What Will The GOP Cut?

The Republicans won control of the House and picked up seats in the Senate in the midterm election on nebulous promises to slash spending and reduce the size of the federal government.  House Speaker John Boehner has pledged to reduce spending to 2008 levels, as per the GOP’s campaign manifesto, known as the “Pledge to America.”

But as Andy Kroll reports in Mother Jones, while the Pledge calls for a 21.7% reduction in spending on non-security discretionary programs, it doesn’t commit to any specific cuts. Medicare and Social Security are safe from this round of cuts because they are not discretionary.

The Center for Budget and Policy Priorities tried to give a glimpse of what the federal government might look like if all eligible agencies took a 21.7% budget cut across the board. As Kroll notes, it’s more likely that some programs will be spared, some trimmed, and some eliminated entirely.

However, the CBPP’s analysis gives a stark picture of the magnitude of the proposed cuts, Kroll writes:

What it found was grim, with middle class Americans set to lose the most.

K-12 education funding, the CBPP found, would drop by $8.7 billion, and food stamps for at-risk pregnant women, infants, and young children would lose $1.6 billion in funding. State- and local-run housing programs would lose $6.9 billion, and children and family social services would lose nearly $2.2 billion.

Already pinched state budgets would take massive hits as well, losing out on $31.6 billion in federal funding.

Cuts to state budgets mean even deeper cuts to education and social services that benefit working families. Starving the states is also a strategy to force state governments to default on their pension obligations to unionized public sector workers.

But the magnitude of these cuts might be giving the GOP cold feet. In January, Speaker Boehner told Brian Williams at NBC that he couldn’t name a single program that he planned to cut.

Inequality is personal

Paul Buchheit points out on AlterNet that if middle- and upper middle-class families had the same share of the economic pie that they did in the 1980s, they would be making $12,500 more per year. In other words, the economy has become vastly more productive over the last 30 years, but the extra wealth has become overwhelmingly concentrated in the hands of the very richest Americans at the expense of working families.

U.S. GDP quintupled since the 1980s, but most of the extra wealth has gone to the top 1% of earners. Nobody begrudges entrepreneurs a healthy return on their capital, but what about the 99% of earners who provided the labor. Where’s the return on their investment?

With looming government spending cuts to domestic programs, the middle- and upper-middle classes will face an even bigger hit to their real standard of living. Local and state governments are cutting back on services while hiking taxes and fees.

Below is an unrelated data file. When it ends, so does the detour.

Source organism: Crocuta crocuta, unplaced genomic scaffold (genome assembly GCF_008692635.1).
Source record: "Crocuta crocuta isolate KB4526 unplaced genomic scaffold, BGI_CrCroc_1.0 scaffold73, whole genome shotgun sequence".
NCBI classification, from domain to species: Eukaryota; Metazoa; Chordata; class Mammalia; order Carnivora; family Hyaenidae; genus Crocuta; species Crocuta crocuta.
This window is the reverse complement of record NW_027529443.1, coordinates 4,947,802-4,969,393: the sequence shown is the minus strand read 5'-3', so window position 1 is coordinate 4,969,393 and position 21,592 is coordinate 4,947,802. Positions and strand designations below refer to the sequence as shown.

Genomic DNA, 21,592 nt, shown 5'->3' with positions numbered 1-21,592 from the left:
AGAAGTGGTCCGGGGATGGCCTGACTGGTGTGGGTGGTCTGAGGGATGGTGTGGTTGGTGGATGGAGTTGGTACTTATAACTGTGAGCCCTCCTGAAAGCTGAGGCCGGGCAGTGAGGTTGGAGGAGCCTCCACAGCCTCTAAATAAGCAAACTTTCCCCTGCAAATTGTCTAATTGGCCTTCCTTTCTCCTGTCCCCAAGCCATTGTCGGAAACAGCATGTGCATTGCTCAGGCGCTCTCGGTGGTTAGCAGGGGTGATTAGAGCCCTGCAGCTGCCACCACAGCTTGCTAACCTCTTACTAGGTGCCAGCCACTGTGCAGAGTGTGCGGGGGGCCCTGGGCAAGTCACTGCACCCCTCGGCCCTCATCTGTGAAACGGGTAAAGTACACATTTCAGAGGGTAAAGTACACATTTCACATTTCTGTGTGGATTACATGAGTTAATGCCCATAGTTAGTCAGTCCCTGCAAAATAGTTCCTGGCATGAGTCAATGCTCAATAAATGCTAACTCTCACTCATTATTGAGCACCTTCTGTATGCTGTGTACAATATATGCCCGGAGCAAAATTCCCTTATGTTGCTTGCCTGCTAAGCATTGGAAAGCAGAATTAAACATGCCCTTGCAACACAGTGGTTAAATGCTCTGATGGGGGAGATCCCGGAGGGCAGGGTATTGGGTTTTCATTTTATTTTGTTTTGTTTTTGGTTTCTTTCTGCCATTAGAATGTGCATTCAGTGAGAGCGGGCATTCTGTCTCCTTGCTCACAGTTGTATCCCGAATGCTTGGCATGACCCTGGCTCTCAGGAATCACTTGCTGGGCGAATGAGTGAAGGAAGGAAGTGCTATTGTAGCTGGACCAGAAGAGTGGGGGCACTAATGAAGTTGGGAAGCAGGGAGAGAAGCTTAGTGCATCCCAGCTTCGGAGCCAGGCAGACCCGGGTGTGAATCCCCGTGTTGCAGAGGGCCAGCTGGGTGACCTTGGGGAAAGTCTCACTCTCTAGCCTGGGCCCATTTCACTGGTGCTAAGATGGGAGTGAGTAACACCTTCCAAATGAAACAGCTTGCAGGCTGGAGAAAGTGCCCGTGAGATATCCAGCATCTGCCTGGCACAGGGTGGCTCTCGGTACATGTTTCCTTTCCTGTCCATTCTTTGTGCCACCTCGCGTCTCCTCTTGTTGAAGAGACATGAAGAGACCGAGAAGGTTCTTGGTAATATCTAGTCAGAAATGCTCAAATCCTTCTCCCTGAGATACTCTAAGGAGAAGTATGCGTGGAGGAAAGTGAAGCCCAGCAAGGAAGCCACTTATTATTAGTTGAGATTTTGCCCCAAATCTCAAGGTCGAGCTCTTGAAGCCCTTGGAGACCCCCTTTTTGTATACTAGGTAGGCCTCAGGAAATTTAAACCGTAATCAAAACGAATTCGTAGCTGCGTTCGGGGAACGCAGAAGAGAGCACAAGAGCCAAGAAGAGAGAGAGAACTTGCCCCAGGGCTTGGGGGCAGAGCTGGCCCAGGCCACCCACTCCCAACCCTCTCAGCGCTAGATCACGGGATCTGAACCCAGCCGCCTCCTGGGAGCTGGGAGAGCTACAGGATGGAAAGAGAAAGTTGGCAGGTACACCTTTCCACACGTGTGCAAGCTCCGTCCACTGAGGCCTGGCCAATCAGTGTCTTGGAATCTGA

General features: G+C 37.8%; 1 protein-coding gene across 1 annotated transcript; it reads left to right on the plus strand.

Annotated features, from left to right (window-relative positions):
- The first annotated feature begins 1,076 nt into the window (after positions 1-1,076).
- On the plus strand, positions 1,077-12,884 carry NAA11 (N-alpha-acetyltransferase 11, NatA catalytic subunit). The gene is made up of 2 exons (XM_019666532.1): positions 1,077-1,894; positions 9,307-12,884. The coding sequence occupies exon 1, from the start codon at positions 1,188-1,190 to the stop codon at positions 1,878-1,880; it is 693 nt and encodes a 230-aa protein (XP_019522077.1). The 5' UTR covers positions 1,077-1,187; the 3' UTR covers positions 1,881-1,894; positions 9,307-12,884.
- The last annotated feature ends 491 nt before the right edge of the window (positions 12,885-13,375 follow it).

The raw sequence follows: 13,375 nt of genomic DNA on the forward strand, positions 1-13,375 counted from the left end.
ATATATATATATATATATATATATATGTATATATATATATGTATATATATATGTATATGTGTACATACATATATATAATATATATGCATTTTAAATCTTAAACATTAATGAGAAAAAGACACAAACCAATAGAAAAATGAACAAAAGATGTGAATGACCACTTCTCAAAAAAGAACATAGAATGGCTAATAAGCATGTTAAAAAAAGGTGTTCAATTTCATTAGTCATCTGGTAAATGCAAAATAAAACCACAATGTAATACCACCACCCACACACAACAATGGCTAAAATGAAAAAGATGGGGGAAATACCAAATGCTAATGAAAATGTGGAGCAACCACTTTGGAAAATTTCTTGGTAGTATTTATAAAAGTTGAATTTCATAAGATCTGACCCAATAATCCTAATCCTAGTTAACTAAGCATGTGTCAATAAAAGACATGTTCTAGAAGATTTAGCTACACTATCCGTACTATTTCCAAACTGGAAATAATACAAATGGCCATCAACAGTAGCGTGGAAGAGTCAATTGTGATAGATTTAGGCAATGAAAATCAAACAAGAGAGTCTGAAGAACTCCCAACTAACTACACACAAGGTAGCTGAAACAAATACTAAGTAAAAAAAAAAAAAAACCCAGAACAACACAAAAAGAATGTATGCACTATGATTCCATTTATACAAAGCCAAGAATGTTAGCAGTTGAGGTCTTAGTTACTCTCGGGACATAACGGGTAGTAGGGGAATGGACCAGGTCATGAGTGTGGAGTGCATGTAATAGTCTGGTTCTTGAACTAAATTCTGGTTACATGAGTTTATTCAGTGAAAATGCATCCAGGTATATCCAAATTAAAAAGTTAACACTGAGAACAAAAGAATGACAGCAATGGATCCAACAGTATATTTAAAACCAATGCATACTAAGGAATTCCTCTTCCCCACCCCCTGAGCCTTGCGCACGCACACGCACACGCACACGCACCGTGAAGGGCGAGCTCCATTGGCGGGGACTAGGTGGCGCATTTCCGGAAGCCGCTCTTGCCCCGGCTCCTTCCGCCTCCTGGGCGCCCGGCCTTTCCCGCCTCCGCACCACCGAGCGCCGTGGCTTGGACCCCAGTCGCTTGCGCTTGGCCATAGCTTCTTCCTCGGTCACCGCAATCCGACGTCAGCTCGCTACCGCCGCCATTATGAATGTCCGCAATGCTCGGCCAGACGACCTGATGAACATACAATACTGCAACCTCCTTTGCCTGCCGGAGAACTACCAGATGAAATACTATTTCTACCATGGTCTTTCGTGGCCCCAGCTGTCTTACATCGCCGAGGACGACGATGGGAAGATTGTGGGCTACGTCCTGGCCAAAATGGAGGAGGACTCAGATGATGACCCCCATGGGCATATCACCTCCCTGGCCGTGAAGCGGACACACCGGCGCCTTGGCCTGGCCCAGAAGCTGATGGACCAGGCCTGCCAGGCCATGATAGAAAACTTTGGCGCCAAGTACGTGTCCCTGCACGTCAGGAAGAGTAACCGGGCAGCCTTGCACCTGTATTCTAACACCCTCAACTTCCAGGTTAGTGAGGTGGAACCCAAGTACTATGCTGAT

The richest 1% won’t feel these cuts as acutely as middle class families. If you have your own private swimming pool, you may not notice that the public pool is closed because the city can’t afford lifeguards. If you send your kids to private universities, you won’t be biting your nails over potential tuition hikes at public universities.

MLK’s legacy

The nation honored the legacy of Dr. Martin Luther King, Jr. on Monday. Roger Bybee of Working In These Times points out that, while King is remembered as a civil rights leader, he was also deeply committed to economic justice for all Americans. The politicians who praised King’s legacy on Monday should remember that Dr. King’s last great crusade was on behalf of sanitation workers in Memphis, public employees struggling for a decent standard of living.

Beck sets sights on 78-year-old CUNY prof

Amy Goodman of Democracy Now! interviews Frances Fox Piven, a 78-year-old distinguished professor of political science at the City University of New York, who may be the first person to inadvertently spark prime time conspiracy theory in the pages of a Media Consortium outlet. Right wing talk host Glenn Beck has identified Piven as the co-author of a violent blueprint to crash capitalism itself.

As Piven explains to Goodman, the bile stems from the suggestion made by her and her co-author Richard Cloward in a 1966 article in The Nation that social activists should help poor people access the benefits they were already legally entitled to. At that time, Piven recalls, the welfare system denied benefits to more than half of its eligible recipients. She and Cloward believed that the poor would become a more politically powerful and visible part of society if society suddenly had to make good on its promises of aid.

In July, Richard Kim of The Nation explained how an obscure 40-year-old article was recast as the “Rosetta Stone” of lefty politics, the blueprint to usher in an economic crisis which the left could exploit to bring about socialism.

Since Beck seized on Piven’s work and labeled her a violent revolutionary, she has been the target of death threats by commenters on Beck’s website. Political operatives posing as students came to her home to interview her. The interview later showed up on Andrew Breitbart’s conservative website.

Piven seems both concerned and bemused that her brief for reforming the welfare system of the 1960′s has been labeled as a blueprint for destroying the capitalist system.

This post features links to the best independent, progressive reporting about the economy by members of The Media Consortium. It is free to reprint. 

Photo credit: wikimedia commons
By Lindsay Beyerstein, Media Consortium blogger


Helen Delahunt-Avila
Helen Avila6 years ago

Individuals need to contact John Boehner and express your distress at the way the GOP is heading. Instead of Jobs they are attacking women's health issues, the unions and protecting the wealthy. Write your grievances to AskTheLeader@mail.house.gov